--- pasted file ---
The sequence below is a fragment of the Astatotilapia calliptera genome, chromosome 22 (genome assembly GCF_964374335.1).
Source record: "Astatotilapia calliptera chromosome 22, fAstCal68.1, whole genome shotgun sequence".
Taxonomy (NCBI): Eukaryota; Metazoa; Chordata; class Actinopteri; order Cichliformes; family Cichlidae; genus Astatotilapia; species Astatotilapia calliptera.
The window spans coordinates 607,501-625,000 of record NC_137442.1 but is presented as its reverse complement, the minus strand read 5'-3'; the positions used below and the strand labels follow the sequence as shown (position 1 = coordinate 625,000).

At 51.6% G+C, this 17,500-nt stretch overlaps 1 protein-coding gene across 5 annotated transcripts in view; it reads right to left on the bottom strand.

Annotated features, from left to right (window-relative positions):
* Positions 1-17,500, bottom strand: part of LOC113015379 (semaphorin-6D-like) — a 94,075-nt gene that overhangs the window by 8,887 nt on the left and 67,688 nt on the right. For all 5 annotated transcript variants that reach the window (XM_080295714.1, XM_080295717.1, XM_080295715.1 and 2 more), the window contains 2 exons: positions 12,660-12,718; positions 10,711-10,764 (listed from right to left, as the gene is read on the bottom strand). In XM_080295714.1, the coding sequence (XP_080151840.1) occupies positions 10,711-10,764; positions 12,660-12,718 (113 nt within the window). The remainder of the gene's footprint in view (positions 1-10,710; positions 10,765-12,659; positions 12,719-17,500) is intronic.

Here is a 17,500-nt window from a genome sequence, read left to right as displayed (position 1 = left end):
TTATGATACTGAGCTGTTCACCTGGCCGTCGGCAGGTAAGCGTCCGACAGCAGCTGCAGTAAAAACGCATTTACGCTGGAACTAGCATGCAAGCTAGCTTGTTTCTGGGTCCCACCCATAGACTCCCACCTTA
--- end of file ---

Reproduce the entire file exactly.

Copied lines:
The sequence below is a fragment of the Astatotilapia calliptera genome, chromosome 22 (genome assembly GCF_964374335.1).
Source record: "Astatotilapia calliptera chromosome 22, fAstCal68.1, whole genome shotgun sequence".
Taxonomy (NCBI): Eukaryota; Metazoa; Chordata; class Actinopteri; order Cichliformes; family Cichlidae; genus Astatotilapia; species Astatotilapia calliptera.
The window spans coordinates 607,501-625,000 of record NC_137442.1 but is presented as its reverse complement, the minus strand read 5'-3'; the positions used below and the strand labels follow the sequence as shown (position 1 = coordinate 625,000).

At 51.6% G+C, this 17,500-nt stretch overlaps 1 protein-coding gene across 5 annotated transcripts in view; it reads right to left on the bottom strand.

Annotated features, from left to right (window-relative positions):
* Positions 1-17,500, bottom strand: part of LOC113015379 (semaphorin-6D-like) — a 94,075-nt gene that overhangs the window by 8,887 nt on the left and 67,688 nt on the right. For all 5 annotated transcript variants that reach the window (XM_080295714.1, XM_080295717.1, XM_080295715.1 and 2 more), the window contains 2 exons: positions 12,660-12,718; positions 10,711-10,764 (listed from right to left, as the gene is read on the bottom strand). In XM_080295714.1, the coding sequence (XP_080151840.1) occupies positions 10,711-10,764; positions 12,660-12,718 (113 nt within the window). The remainder of the gene's footprint in view (positions 1-10,710; positions 10,765-12,659; positions 12,719-17,500) is intronic.

Here is a 17,500-nt window from a genome sequence, read left to right as displayed (position 1 = left end):
TTATGATACTGAGCTGTTCACCTGGCCGTCGGCAGGTAAGCGTCCGACAGCAGCTGCAGTAAAAACGCATTTACGCTGGAACTAGCATGCAAGCTAGCTTGTTTCTGGGTCCCACCCATAGACTCCCACCTTA